Darius Slay to Lions: How Does Cornerback Fit in Detroit?

Brandon AlisogluCorrespondent IApril 26, 2013

BATON ROUGE, LA - NOVEMBER 10:  Darius Slay #9 of the Mississippi State Bulldogs breaks up a pass intended for Kadron Boone #86 of the LSU Tigers at Tiger Stadium on November 10, 2012 in Baton Rouge, Louisiana.  The Tigers defeated the Bulldogs 37-17.  (Photo by Chris Graythen/Getty Images)
Chris Graythen/Getty Images

Everyone can rest easy now. The Detroit Lions have selected a cornerback with a high pick, hopefully suppressing the outrage over passing on Dee Milliner for Ezekiel Ansah. 

Slay will likely start from the beginning, as none of the picks from last year have stood out so far. However, they will have the advantage of having an extra year in the system and they won't be fighting an injury

However, they are Lions defensive backs. Injuries seem to find those guys at a ridiculous rate. 

Anyway, Slay will be able to handle everything Gunther Cunningham throws at him schematically. He played both man and zone coverage in college. He'll enable the Lions to go with man-press coverage using Chris Houston as the lead corner or fall back into the zone that they've employed recently.

That's nice, but that's not why Martin Mayhew pulled the trigger on the rising corner. It's because he uses his 6' frame and 4.36 40-yard dash speed to make plays on the ball, notching five interceptions during the 2012 season.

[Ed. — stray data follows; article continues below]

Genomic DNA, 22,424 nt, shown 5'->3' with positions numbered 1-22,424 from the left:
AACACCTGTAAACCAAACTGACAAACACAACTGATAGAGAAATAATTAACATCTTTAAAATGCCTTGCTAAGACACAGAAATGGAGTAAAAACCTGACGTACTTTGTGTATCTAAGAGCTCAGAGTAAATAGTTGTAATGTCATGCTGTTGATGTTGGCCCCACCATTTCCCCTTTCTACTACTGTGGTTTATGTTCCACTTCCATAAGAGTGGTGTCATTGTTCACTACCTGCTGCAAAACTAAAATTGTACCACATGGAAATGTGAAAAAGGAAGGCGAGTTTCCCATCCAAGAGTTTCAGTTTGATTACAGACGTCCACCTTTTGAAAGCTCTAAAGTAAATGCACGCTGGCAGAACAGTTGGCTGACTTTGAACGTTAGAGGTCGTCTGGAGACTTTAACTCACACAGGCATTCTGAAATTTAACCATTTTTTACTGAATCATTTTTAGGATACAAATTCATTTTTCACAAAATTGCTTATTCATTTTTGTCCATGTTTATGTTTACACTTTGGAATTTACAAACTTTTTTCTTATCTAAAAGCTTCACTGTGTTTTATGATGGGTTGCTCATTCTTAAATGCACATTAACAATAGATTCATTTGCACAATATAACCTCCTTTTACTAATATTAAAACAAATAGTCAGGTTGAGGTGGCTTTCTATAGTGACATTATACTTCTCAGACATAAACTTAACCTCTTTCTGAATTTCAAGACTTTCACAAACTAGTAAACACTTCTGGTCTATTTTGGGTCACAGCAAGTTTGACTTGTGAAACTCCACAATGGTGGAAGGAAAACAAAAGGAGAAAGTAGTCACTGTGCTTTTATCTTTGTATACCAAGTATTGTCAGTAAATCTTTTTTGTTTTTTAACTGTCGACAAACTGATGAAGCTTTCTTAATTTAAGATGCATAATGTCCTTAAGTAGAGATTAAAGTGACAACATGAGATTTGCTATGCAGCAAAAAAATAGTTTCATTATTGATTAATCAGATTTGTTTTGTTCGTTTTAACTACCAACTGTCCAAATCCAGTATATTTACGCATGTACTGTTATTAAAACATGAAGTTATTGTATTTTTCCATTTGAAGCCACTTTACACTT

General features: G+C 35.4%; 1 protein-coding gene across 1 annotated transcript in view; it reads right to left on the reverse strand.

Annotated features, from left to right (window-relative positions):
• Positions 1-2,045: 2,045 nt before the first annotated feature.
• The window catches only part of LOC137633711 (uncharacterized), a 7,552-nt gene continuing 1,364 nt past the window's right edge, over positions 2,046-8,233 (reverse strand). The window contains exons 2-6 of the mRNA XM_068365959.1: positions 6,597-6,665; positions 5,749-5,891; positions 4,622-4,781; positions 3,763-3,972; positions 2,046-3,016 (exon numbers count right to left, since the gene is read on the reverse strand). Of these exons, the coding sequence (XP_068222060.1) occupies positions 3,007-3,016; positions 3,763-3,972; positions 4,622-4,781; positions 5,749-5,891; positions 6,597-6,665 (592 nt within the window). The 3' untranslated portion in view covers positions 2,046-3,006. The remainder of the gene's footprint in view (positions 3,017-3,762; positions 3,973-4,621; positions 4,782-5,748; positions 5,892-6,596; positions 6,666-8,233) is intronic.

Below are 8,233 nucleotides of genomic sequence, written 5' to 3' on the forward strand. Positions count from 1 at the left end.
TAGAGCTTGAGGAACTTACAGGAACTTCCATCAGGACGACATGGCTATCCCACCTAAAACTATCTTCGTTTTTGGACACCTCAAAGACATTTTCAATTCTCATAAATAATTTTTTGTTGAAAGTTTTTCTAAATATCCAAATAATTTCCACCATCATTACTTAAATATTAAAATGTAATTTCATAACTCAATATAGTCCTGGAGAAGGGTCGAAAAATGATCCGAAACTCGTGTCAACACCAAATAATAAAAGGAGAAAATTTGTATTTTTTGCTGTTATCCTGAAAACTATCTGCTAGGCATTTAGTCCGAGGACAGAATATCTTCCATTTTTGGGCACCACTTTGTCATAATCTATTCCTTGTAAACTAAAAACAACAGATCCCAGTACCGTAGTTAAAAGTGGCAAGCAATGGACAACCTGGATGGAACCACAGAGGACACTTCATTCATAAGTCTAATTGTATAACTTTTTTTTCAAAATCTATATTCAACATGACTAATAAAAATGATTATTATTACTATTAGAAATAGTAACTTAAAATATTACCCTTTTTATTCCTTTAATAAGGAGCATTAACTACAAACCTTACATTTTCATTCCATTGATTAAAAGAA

The Lions were one of the worst teams at forcing turnovers in 2012 (17 takeaways, 11 interceptions). Being able to find the ball and make a play on it is something that is instinctual and will translate almost immediately. 

There will be some growing pains as NFL wide receivers teach him the tricks of the trade. However, the struggle could very well be worth it as his ceiling is solid. 

Surely, Jim Schwartz also appreciates Slay's willingness to get dirty. He's a solid tackler, which means he will be able to contribute on special teams as well. 

As hinted in the introduction, this was a position of need for the Lions. They did bring in a couple young guys via the draft last year, but none have the talent of Slay. Dwight Bentley and Chris Greenwood can now fight for the nickel spot, as they should. 

This move frees up Mayhew and company to find some offensive line or linebacking help, or even a wide receiver, in the third round.